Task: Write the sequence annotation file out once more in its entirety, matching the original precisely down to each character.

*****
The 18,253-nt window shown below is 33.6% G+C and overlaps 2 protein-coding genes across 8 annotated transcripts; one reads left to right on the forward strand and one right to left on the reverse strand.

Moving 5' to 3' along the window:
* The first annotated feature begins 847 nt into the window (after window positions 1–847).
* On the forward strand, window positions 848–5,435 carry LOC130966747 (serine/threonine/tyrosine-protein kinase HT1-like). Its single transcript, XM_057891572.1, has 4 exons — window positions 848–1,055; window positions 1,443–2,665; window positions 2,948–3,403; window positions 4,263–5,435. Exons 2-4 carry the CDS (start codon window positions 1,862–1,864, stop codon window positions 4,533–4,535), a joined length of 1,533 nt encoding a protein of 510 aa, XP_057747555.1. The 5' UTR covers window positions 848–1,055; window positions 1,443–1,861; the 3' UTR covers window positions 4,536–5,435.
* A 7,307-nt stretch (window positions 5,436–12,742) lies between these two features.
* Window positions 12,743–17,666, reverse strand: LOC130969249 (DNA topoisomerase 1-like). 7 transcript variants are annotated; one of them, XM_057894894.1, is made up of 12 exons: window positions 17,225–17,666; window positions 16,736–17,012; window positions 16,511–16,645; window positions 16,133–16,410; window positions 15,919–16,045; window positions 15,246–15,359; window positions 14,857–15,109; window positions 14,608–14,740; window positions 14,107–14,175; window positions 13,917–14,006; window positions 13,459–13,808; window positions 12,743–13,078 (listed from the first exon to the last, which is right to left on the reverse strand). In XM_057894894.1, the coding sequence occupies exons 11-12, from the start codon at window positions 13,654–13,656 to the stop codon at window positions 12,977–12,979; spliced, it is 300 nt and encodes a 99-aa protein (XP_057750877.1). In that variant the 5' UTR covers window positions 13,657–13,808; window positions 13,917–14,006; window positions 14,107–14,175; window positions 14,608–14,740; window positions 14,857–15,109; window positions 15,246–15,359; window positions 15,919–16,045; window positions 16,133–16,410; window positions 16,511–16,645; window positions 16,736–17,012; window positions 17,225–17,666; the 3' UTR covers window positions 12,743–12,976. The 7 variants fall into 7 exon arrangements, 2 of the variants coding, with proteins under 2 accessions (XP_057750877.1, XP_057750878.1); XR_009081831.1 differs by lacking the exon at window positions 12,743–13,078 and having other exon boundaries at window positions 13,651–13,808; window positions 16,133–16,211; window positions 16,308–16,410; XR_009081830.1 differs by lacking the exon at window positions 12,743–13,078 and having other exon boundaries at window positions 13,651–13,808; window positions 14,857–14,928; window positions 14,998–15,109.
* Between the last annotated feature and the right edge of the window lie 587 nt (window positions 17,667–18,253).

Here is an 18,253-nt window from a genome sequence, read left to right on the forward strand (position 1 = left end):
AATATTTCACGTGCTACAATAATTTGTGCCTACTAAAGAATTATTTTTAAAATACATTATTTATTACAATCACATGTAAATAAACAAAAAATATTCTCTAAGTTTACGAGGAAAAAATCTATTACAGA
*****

The 18,253-nt window shown below is 33.6% G+C and overlaps 2 protein-coding genes across 8 annotated transcripts; one reads left to right on the forward strand and one right to left on the reverse strand.

Moving 5' to 3' along the window:
* The first annotated feature begins 847 nt into the window (after window positions 1–847).
* On the forward strand, window positions 848–5,435 carry LOC130966747 (serine/threonine/tyrosine-protein kinase HT1-like). Its single transcript, XM_057891572.1, has 4 exons — window positions 848–1,055; window positions 1,443–2,665; window positions 2,948–3,403; window positions 4,263–5,435. Exons 2-4 carry the CDS (start codon window positions 1,862–1,864, stop codon window positions 4,533–4,535), a joined length of 1,533 nt encoding a protein of 510 aa, XP_057747555.1. The 5' UTR covers window positions 848–1,055; window positions 1,443–1,861; the 3' UTR covers window positions 4,536–5,435.
* A 7,307-nt stretch (window positions 5,436–12,742) lies between these two features.
* Window positions 12,743–17,666, reverse strand: LOC130969249 (DNA topoisomerase 1-like). 7 transcript variants are annotated; one of them, XM_057894894.1, is made up of 12 exons: window positions 17,225–17,666; window positions 16,736–17,012; window positions 16,511–16,645; window positions 16,133–16,410; window positions 15,919–16,045; window positions 15,246–15,359; window positions 14,857–15,109; window positions 14,608–14,740; window positions 14,107–14,175; window positions 13,917–14,006; window positions 13,459–13,808; window positions 12,743–13,078 (listed from the first exon to the last, which is right to left on the reverse strand). In XM_057894894.1, the coding sequence occupies exons 11-12, from the start codon at window positions 13,654–13,656 to the stop codon at window positions 12,977–12,979; spliced, it is 300 nt and encodes a 99-aa protein (XP_057750877.1). In that variant the 5' UTR covers window positions 13,657–13,808; window positions 13,917–14,006; window positions 14,107–14,175; window positions 14,608–14,740; window positions 14,857–15,109; window positions 15,246–15,359; window positions 15,919–16,045; window positions 16,133–16,410; window positions 16,511–16,645; window positions 16,736–17,012; window positions 17,225–17,666; the 3' UTR covers window positions 12,743–12,976. The 7 variants fall into 7 exon arrangements, 2 of the variants coding, with proteins under 2 accessions (XP_057750877.1, XP_057750878.1); XR_009081831.1 differs by lacking the exon at window positions 12,743–13,078 and having other exon boundaries at window positions 13,651–13,808; window positions 16,133–16,211; window positions 16,308–16,410; XR_009081830.1 differs by lacking the exon at window positions 12,743–13,078 and having other exon boundaries at window positions 13,651–13,808; window positions 14,857–14,928; window positions 14,998–15,109.
* Between the last annotated feature and the right edge of the window lie 587 nt (window positions 17,667–18,253).

Here is an 18,253-nt window from a genome sequence, read left to right on the forward strand (position 1 = left end):
AATATTTCACGTGCTACAATAATTTGTGCCTACTAAAGAATTATTTTTAAAATACATTATTTATTACAATCACATGTAAATAAACAAAAAATATTCTCTAAGTTTACGAGGAAAAAATCTATTACAGA